While we cover this in more depth in the next tip on the subject, passing who the user is back to the SQL Server isn't an unusual requirement. In this case, though, the application has to handle everything. The data access will have to somehow be tied to the end users identity. Also, the application will be responsible for verifying who the user is. Since SQL Server is only going to see a connection based on the credentials the application uses, it can't validate the user. Keep this in mind as you design the application.
The Application Connects as the User
What if the application connects as the user? This can be true for web applications, especially when Kerberos authentication/delegation is in play, as well as applications installed on the user's computer (or on in an app hosting situation like Terminal Services or a 3rd party product). In this case the user's account (Windows) will need access to connect to the SQL Server. This raises the question: should you use Windows users or Windows groups.
From an ease of management perspective, the preferred method is definitely Windows groups. Windows groups typically are used for more than just one type of access. For instance, if an application is for the Marketing department, you can probably re-use Windows security groups that have already been created for the Marketing department. These groups could already be used to grant access to other applications, file shares, etc. Therefore, when a new person is moved into Marketing (new hire, department transfer), the user is added to the appropriate groups and has access everywhere needed. If someone moves out, then the user account is removed from the groups (or deleted from AD if the user is no longer with the organization) and access is lost. As a result, managing access by groups is easier when you can do it. There are always exceptions, but you should try and use Windows groups.
What about Multiple Windows Groups?
It's entirely possible that you'll have to give access to multiple Windows groups and this is fine. It could even be that different groups tie to different access levels. For instance, if the folks in marketing are dividing into print advertising, social media, web site design, and market analysis, that could be four sets of Windows groups. And for a particular application, all four groups need access but different permissions within the application itself. This is easily done, especially as we build roles within the database, a topic for a later tip.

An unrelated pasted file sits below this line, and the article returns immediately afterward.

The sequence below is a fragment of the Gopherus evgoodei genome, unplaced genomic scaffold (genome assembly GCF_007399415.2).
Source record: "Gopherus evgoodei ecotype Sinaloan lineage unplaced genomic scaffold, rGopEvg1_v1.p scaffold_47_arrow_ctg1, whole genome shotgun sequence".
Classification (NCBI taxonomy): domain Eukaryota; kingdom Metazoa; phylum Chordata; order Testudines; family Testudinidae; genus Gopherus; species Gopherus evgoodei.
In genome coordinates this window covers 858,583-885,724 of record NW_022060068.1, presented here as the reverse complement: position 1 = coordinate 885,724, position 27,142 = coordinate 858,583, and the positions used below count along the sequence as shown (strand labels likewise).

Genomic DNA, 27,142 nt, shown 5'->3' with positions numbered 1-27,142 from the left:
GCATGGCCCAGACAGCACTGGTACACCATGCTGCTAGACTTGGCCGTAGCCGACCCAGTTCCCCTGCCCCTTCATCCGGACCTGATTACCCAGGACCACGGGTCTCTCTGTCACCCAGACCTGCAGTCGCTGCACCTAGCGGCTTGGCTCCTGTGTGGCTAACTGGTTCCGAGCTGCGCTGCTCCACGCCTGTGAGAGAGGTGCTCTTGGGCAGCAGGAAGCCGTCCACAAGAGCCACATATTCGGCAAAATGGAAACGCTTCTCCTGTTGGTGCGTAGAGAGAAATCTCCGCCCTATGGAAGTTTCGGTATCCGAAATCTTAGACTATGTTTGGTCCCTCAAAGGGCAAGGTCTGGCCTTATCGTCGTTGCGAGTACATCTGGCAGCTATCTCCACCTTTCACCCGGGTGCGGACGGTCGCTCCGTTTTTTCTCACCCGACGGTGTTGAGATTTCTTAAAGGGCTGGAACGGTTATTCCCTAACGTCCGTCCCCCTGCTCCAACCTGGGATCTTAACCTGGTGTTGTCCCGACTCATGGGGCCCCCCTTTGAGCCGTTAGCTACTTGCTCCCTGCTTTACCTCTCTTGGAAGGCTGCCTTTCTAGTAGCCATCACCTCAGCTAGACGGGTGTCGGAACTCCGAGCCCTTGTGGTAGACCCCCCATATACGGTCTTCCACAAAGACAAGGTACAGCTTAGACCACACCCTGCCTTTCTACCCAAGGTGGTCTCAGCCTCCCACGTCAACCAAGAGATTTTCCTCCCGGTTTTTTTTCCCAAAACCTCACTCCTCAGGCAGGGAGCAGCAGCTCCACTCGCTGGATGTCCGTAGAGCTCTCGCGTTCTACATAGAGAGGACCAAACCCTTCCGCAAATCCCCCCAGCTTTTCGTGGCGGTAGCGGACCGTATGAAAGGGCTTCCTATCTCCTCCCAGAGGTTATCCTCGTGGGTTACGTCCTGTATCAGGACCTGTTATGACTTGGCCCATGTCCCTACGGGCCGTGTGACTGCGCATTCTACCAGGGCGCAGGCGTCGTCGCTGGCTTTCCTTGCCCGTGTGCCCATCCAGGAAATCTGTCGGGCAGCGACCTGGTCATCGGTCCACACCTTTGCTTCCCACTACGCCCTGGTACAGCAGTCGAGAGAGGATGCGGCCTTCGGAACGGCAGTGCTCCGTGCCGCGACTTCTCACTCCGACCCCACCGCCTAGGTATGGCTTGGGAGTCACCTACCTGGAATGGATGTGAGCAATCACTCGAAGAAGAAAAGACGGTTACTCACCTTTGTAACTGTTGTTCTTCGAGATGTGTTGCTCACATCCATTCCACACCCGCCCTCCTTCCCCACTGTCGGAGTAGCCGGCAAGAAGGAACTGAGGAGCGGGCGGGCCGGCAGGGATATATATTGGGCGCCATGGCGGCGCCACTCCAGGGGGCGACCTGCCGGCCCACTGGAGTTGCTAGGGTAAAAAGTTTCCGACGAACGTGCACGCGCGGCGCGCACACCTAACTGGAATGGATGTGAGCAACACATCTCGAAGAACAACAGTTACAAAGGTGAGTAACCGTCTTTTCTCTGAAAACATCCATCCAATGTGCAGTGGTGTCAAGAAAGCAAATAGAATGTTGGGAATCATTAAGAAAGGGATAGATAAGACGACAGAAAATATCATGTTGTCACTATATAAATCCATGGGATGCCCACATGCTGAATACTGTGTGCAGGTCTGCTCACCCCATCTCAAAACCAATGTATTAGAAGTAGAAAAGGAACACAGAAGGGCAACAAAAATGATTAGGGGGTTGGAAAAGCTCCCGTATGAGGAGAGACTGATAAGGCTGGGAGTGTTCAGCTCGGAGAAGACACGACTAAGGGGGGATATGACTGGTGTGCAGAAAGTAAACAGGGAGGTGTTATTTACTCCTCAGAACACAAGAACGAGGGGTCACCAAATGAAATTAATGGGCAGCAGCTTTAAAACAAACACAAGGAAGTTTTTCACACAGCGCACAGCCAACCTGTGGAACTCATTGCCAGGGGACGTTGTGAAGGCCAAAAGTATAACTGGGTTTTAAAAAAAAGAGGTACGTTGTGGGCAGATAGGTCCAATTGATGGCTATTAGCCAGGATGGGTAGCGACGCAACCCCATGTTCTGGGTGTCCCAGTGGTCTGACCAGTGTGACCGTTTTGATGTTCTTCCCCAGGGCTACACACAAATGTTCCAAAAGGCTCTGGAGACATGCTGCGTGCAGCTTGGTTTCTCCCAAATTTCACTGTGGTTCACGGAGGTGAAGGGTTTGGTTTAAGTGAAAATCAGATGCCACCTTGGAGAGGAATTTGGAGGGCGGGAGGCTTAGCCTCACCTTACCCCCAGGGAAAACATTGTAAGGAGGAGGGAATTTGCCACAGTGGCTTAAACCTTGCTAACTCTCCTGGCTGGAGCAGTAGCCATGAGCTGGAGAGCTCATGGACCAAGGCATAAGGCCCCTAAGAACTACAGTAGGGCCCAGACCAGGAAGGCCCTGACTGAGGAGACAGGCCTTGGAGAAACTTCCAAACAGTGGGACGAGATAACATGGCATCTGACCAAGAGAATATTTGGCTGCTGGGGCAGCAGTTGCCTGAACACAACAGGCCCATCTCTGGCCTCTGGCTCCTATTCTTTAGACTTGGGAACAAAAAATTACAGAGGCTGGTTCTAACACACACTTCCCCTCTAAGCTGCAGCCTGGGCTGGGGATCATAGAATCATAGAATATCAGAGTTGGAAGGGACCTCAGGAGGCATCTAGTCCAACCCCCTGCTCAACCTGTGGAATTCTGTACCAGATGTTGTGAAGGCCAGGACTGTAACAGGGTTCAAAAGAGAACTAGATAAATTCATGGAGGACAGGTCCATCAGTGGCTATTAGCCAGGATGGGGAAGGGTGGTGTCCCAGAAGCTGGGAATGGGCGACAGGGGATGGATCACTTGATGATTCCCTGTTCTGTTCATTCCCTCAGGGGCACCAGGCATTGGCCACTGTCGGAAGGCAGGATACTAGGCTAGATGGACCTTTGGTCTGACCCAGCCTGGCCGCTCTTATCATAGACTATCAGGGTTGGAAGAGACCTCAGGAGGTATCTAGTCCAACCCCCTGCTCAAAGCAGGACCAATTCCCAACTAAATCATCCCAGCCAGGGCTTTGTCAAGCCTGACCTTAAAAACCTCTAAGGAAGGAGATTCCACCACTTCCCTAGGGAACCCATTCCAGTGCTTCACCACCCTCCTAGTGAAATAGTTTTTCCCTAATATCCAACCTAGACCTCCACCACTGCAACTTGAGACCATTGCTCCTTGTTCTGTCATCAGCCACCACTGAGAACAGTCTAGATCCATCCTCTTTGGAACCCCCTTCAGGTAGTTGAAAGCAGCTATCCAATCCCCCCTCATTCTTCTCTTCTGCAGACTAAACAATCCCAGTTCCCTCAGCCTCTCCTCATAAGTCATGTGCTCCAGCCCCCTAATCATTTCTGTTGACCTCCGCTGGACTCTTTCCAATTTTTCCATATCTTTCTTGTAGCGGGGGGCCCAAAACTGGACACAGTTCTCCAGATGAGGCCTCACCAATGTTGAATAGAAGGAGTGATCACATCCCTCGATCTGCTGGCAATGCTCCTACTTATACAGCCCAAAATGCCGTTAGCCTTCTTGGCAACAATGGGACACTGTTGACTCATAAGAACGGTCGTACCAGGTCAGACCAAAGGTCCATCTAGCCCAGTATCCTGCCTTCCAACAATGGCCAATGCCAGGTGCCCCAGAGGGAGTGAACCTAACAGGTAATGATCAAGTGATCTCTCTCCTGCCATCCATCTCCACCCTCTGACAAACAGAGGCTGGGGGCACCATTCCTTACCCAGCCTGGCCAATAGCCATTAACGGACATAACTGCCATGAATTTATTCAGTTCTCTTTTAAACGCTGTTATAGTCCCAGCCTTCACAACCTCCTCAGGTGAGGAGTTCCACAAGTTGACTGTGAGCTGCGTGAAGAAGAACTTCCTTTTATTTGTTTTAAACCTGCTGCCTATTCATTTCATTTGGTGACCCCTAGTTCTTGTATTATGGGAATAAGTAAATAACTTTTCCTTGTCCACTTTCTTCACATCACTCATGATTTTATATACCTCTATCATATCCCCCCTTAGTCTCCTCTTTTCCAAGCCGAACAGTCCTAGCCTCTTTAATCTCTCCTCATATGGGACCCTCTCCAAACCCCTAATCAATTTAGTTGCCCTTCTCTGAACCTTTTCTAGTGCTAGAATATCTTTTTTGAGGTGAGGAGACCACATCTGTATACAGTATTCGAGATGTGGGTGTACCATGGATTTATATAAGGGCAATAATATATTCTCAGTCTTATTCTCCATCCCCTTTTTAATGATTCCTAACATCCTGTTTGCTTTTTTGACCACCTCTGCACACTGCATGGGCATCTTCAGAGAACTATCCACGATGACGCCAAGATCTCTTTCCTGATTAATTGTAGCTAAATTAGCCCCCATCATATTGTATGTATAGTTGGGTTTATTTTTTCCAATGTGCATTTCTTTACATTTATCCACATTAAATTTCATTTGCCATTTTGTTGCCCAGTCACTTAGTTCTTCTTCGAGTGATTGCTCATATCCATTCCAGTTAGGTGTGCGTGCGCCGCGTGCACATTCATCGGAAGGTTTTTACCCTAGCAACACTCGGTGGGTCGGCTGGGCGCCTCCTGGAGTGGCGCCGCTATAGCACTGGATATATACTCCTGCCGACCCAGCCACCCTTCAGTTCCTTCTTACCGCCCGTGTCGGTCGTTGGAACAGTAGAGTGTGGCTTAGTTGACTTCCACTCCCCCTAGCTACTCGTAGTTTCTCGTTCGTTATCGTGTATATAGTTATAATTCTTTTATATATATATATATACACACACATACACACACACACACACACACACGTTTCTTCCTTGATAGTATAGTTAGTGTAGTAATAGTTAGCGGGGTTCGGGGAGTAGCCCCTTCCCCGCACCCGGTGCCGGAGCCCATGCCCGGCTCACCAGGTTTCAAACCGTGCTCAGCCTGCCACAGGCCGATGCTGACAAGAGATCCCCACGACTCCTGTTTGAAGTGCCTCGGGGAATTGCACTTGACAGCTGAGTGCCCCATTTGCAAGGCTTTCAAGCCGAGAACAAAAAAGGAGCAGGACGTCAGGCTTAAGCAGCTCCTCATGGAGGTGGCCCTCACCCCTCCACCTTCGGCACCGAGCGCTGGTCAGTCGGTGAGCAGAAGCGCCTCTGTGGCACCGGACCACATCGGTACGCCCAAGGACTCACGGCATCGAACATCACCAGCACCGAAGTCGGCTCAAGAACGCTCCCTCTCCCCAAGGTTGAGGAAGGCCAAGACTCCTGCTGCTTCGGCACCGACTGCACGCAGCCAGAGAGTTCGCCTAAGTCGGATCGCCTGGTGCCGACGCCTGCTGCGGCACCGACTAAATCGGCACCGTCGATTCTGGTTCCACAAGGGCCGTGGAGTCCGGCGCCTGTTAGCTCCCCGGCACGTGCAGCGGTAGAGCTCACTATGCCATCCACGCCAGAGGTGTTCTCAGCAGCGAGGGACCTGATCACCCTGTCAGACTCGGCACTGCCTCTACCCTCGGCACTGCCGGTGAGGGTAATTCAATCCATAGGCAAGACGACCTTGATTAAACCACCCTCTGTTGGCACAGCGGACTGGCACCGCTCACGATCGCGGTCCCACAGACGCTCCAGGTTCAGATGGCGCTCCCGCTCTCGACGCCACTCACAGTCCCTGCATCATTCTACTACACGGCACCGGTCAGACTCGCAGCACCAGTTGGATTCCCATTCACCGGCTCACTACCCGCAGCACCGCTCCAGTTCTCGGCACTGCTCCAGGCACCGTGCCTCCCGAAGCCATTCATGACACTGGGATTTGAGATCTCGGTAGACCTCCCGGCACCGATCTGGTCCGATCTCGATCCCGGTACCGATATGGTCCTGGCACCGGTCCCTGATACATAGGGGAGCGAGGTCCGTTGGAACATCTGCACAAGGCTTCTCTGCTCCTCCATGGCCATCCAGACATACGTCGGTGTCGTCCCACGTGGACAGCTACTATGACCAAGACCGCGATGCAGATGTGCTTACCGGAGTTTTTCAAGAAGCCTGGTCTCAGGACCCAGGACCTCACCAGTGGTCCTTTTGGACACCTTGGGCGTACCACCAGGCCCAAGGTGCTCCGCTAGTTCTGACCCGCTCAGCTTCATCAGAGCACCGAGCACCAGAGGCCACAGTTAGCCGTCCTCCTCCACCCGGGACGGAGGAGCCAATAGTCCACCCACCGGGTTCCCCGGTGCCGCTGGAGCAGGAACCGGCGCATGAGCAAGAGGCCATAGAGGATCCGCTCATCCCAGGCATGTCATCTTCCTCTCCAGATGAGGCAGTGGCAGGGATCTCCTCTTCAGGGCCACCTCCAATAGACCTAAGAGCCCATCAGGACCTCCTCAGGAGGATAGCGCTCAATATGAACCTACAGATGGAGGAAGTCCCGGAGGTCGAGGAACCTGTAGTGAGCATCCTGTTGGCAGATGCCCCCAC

The bottom line is that you don't have to have just one group with access. Multiple groups work fine.
Multiple Means of Access
If the user shouldn't be able to connect to the database except through the application or should have different rights, then you will likely have to look at application roles and the application will have to support them in order to meet this requirement. We'll discuss this in a later tip.
What about SQL Server Logins?
While this is supported, we tend to stay away from SQL Server logins for individual users. There's the scalability problem for management/administration, if users have to access more than one SQL Server we have to create logins on each one (and delete them when they are no longer needed), and there's a security one. The security one comes into play in the following scenario: for whatever reason, a user's Windows account is deleted or disabled intentionally. If the user could get access to a system which can connect to the SQL Server, the user still can get to the data until a DBA disables the SQL Server login. If there's a delay, the organization is at risk. How might a user get access? Maybe the user slips into the chair of someone who didn't lock their system or who left their password on a sticky note... this still happens. If Windows user accounts are used, as soon as it's disabled the user can't connect to SQL Server any longer.
The Application Connects and the Users Connect, but not Through the Application
There are cases when you'll get a mix: the application uses its own set of credentials to connect but the end users also need to connect as themselves, just not through the application. The typical scenario where we see this is when we do have a case where we want the application to make a connection, but users need access to some data on their own, such as for reporting purposes. We're looking strictly at security here, but be advised that if users are using the same tables to report against as the application does read/writes to, you could have blocking/locking/deadlocking. So while that's a common scenario, approach such a setup with caution and plenty of thought about performance.
In this case the application's credentials are given access and usually it's set up with a particular database role that has all the permissions needed. In a later tip we'll get into how to determine the different roles for an application and how to divvy up security as a result. But if the end users shouldn't have the same access, you'll need to ensure they have different permissions. Again, you still want to use Windows groups for the end users where you can. Basically, you want to follow the practices we've already talked about earlier in this tip as it applies to each scenario.
- Learn how to check what authentication mode your SQL Servers are configured for.
- Know when Kerberos delegation is needed when connecting as the user.
- Understand the password policy option available in SQL Server.